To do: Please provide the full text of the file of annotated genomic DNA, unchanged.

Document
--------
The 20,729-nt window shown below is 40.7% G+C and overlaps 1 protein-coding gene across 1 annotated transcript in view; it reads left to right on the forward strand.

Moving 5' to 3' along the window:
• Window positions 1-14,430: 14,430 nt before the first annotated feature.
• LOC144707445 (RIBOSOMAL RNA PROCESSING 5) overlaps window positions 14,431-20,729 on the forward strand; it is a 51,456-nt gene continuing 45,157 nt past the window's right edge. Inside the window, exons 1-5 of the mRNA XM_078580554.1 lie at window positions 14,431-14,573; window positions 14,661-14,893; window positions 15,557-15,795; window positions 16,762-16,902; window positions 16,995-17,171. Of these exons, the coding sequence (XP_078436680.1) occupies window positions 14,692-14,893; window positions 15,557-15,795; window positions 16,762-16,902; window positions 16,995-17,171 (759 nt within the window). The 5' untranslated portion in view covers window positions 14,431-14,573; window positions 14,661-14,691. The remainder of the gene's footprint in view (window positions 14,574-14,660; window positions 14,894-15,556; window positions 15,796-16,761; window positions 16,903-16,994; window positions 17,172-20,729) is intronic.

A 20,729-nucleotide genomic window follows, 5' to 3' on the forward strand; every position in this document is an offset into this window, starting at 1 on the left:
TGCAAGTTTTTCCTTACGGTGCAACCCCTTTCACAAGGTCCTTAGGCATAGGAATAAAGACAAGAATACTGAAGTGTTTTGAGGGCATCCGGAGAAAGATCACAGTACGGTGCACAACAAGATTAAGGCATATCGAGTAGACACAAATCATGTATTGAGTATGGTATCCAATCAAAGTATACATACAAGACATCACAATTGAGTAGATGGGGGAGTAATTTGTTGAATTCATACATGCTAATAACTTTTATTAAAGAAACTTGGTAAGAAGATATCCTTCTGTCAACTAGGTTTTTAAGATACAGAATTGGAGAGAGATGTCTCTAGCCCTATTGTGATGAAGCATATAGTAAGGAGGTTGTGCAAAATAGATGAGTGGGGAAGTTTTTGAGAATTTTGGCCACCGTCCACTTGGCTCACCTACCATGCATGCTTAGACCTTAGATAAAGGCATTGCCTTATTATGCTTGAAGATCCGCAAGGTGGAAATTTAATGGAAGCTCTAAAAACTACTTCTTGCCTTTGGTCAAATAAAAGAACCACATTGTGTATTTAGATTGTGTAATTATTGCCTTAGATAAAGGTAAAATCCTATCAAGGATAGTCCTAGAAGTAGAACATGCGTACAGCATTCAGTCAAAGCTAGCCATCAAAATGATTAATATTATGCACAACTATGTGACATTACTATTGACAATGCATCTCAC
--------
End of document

The 20,729-nt window shown below is 40.7% G+C and overlaps 1 protein-coding gene across 1 annotated transcript in view; it reads left to right on the forward strand.

Moving 5' to 3' along the window:
• Window positions 1-14,430: 14,430 nt before the first annotated feature.
• LOC144707445 (RIBOSOMAL RNA PROCESSING 5) overlaps window positions 14,431-20,729 on the forward strand; it is a 51,456-nt gene continuing 45,157 nt past the window's right edge. Inside the window, exons 1-5 of the mRNA XM_078580554.1 lie at window positions 14,431-14,573; window positions 14,661-14,893; window positions 15,557-15,795; window positions 16,762-16,902; window positions 16,995-17,171. Of these exons, the coding sequence (XP_078436680.1) occupies window positions 14,692-14,893; window positions 15,557-15,795; window positions 16,762-16,902; window positions 16,995-17,171 (759 nt within the window). The 5' untranslated portion in view covers window positions 14,431-14,573; window positions 14,661-14,691. The remainder of the gene's footprint in view (window positions 14,574-14,660; window positions 14,894-15,556; window positions 15,796-16,761; window positions 16,903-16,994; window positions 17,172-20,729) is intronic.

A 20,729-nucleotide genomic window follows, 5' to 3' on the forward strand; every position in this document is an offset into this window, starting at 1 on the left:
TGCAAGTTTTTCCTTACGGTGCAACCCCTTTCACAAGGTCCTTAGGCATAGGAATAAAGACAAGAATACTGAAGTGTTTTGAGGGCATCCGGAGAAAGATCACAGTACGGTGCACAACAAGATTAAGGCATATCGAGTAGACACAAATCATGTATTGAGTATGGTATCCAATCAAAGTATACATACAAGACATCACAATTGAGTAGATGGGGGAGTAATTTGTTGAATTCATACATGCTAATAACTTTTATTAAAGAAACTTGGTAAGAAGATATCCTTCTGTCAACTAGGTTTTTAAGATACAGAATTGGAGAGAGATGTCTCTAGCCCTATTGTGATGAAGCATATAGTAAGGAGGTTGTGCAAAATAGATGAGTGGGGAAGTTTTTGAGAATTTTGGCCACCGTCCACTTGGCTCACCTACCATGCATGCTTAGACCTTAGATAAAGGCATTGCCTTATTATGCTTGAAGATCCGCAAGGTGGAAATTTAATGGAAGCTCTAAAAACTACTTCTTGCCTTTGGTCAAATAAAAGAACCACATTGTGTATTTAGATTGTGTAATTATTGCCTTAGATAAAGGTAAAATCCTATCAAGGATAGTCCTAGAAGTAGAACATGCGTACAGCATTCAGTCAAAGCTAGCCATCAAAATGATTAATATTATGCACAACTATGTGACATTACTATTGACAATGCATCTCAC